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3,000 volunteers help clean up Hillsborough coastline

Volunteers Doug Davidson and his wife, Stephanie, help with the cleanup along the Courtney Campbell Causeway at Ben T. Davis beach.

MELISSA LYTTLE | Times

Volunteers Doug Davidson and his wife, Stephanie, help with the cleanup along the Courtney Campbell Causeway at Ben T. Davis beach.

TAMPA — Saturday was a beautiful day for the beach, but this beach wasn't so beautiful.

Not at the beginning of the day, anyway.

But with the help of hundreds of volunteers, more than 1,000 bags of trash were removed from along the Courtney Campbell Causeway.

Keep Hillsborough County beautiful dispatched about 3,000 volunteers to 28 sites as part of the International Coastal Cleanup.

Along the causeway, volunteers picked up clothes, beer cans, shoes, cigarette butts, nets, plastic, cardboard and more. The trash lay on the white sand, in the mangroves and along the causeway's access road.

While no occult items or drugs were found along the causeway this year, as they had in the past, there were still strange things in the mix: A bra, chicken bones, a dreidel, a child's car seat and XL men's white underwear.

Members of Sigma Phi Epsilon Fraternity at the University of Tampa found a part of a prosthetic hand, and a group of USF students discovered a large crossbow case (without the bow).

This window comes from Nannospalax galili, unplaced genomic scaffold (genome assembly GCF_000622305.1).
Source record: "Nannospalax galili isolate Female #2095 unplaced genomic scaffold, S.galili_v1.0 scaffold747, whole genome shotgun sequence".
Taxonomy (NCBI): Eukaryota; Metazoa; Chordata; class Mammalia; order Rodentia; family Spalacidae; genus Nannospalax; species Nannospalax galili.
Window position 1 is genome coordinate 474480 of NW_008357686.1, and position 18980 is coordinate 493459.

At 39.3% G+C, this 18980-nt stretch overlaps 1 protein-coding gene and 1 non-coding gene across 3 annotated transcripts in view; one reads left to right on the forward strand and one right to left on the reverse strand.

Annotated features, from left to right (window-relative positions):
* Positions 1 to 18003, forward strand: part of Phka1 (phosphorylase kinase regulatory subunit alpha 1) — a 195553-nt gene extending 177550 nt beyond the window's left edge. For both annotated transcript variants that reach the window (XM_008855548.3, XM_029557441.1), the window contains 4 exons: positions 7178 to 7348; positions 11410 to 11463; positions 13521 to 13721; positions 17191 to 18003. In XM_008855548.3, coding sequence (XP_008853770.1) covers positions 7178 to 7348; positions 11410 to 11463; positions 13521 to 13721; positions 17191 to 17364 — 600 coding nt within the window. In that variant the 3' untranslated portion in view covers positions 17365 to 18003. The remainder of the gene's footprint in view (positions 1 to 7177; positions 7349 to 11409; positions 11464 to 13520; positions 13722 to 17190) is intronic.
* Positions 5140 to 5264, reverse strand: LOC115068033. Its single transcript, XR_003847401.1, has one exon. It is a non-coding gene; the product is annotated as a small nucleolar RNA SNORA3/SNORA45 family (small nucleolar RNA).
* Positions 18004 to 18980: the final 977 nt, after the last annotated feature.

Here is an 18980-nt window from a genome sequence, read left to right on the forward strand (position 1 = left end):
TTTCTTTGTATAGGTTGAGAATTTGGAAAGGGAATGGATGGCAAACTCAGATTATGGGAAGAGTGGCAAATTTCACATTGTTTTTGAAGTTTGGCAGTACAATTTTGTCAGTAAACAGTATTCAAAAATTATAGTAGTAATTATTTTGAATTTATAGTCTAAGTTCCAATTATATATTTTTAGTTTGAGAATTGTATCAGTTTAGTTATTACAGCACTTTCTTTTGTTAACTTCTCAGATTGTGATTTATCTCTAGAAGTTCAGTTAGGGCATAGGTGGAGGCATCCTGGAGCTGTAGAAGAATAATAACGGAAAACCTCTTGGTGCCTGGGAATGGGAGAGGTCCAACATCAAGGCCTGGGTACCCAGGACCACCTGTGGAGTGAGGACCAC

At about 9 a.m., USF Student Environmental Association members grabbed gloves and plastic bags and walked west along the access road until they saw a foot-worn path leading into the mangroves.

They ducked under branches, hunched down to pick up trash and carefully navigated the sprawling mangroves.

"Just hold the mangroves," Christopher Lizardi, 20, instructed. "But try not to hurt them because they're important to the ecosystem, and they're a buffer zone."

Lizardi is an environmental science major. So is Shawna Feinman, 19. She's studying environmental policy.

Although their approach is academic, they like to get their hands dirty to help, too.

"You have to get out there and do it yourself," Feinman said. "You can't just wait around for somebody else to clean it up."

The group trudges on and eventually emerges on the access road, where biology major Tara Costich, 23, points out a large black-and-yellow spider.

"That is crazy," said Jeff Sheridan, 21.

He's the one who found the men's underwear in what he thinks may have been a homeless man's living room.

Volunteers at other sites were also successful. In Gibsonton's Gardenville Recreation Center, volunteers pulled out about 60 tires, said Keep Hillsborough County Beautiful executive director Christine Commerce.

No estimate of the total amount of trash removed was available Saturday, but Commerce said last year volunteers cleared about 100 miles of coast, hauling away 60,000 pounds of junk and litter.

Saturday's event also led to one animal rescue, Commerce said. A plover — a small bird — with a broken wing was discovered and taken to the Suncoast Seabird Sanctuary. Although it wasn't tangled in trash, workers have seen dead birds during past cleanups. And that's part of the reason they keep cleaning.

"People don't realize that what seems to be a harmless piece of litter can be harmful to the wildlife," Commerce said. "They can ingest it or get tangled in it."

Jessica Vander Velde can be reached at jvandervelde@sptimes.com or (813) 661-2443.

3,000 volunteers help clean up Hillsborough coastline 09/20/08 [Last modified: Monday, September 22, 2008 2:21pm]

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